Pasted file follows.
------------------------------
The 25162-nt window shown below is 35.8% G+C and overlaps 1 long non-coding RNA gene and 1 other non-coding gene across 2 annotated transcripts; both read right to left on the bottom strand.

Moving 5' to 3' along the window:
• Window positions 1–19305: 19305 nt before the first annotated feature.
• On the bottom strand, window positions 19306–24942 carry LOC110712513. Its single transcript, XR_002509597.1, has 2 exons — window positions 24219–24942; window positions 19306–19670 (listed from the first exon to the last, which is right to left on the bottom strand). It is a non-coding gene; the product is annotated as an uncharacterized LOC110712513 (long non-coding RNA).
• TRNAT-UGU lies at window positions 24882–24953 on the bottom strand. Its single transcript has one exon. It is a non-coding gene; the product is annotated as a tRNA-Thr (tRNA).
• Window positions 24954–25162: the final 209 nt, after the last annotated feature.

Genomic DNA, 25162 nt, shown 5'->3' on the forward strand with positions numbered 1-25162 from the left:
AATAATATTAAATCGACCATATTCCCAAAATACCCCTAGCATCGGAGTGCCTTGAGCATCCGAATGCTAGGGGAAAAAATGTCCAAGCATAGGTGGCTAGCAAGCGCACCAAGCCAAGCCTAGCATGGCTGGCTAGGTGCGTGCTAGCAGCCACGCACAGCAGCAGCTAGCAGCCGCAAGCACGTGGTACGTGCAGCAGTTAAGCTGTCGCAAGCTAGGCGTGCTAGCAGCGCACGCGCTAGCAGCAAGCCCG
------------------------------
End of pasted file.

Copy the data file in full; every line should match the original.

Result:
The 25162-nt window shown below is 35.8% G+C and overlaps 1 long non-coding RNA gene and 1 other non-coding gene across 2 annotated transcripts; both read right to left on the bottom strand.

Moving 5' to 3' along the window:
• Window positions 1–19305: 19305 nt before the first annotated feature.
• On the bottom strand, window positions 19306–24942 carry LOC110712513. Its single transcript, XR_002509597.1, has 2 exons — window positions 24219–24942; window positions 19306–19670 (listed from the first exon to the last, which is right to left on the bottom strand). It is a non-coding gene; the product is annotated as an uncharacterized LOC110712513 (long non-coding RNA).
• TRNAT-UGU lies at window positions 24882–24953 on the bottom strand. Its single transcript has one exon. It is a non-coding gene; the product is annotated as a tRNA-Thr (tRNA).
• Window positions 24954–25162: the final 209 nt, after the last annotated feature.

Genomic DNA, 25162 nt, shown 5'->3' on the forward strand with positions numbered 1-25162 from the left:
AATAATATTAAATCGACCATATTCCCAAAATACCCCTAGCATCGGAGTGCCTTGAGCATCCGAATGCTAGGGGAAAAAATGTCCAAGCATAGGTGGCTAGCAAGCGCACCAAGCCAAGCCTAGCATGGCTGGCTAGGTGCGTGCTAGCAGCCACGCACAGCAGCAGCTAGCAGCCGCAAGCACGTGGTACGTGCAGCAGTTAAGCTGTCGCAAGCTAGGCGTGCTAGCAGCGCACGCGCTAGCAGCAAGCCCG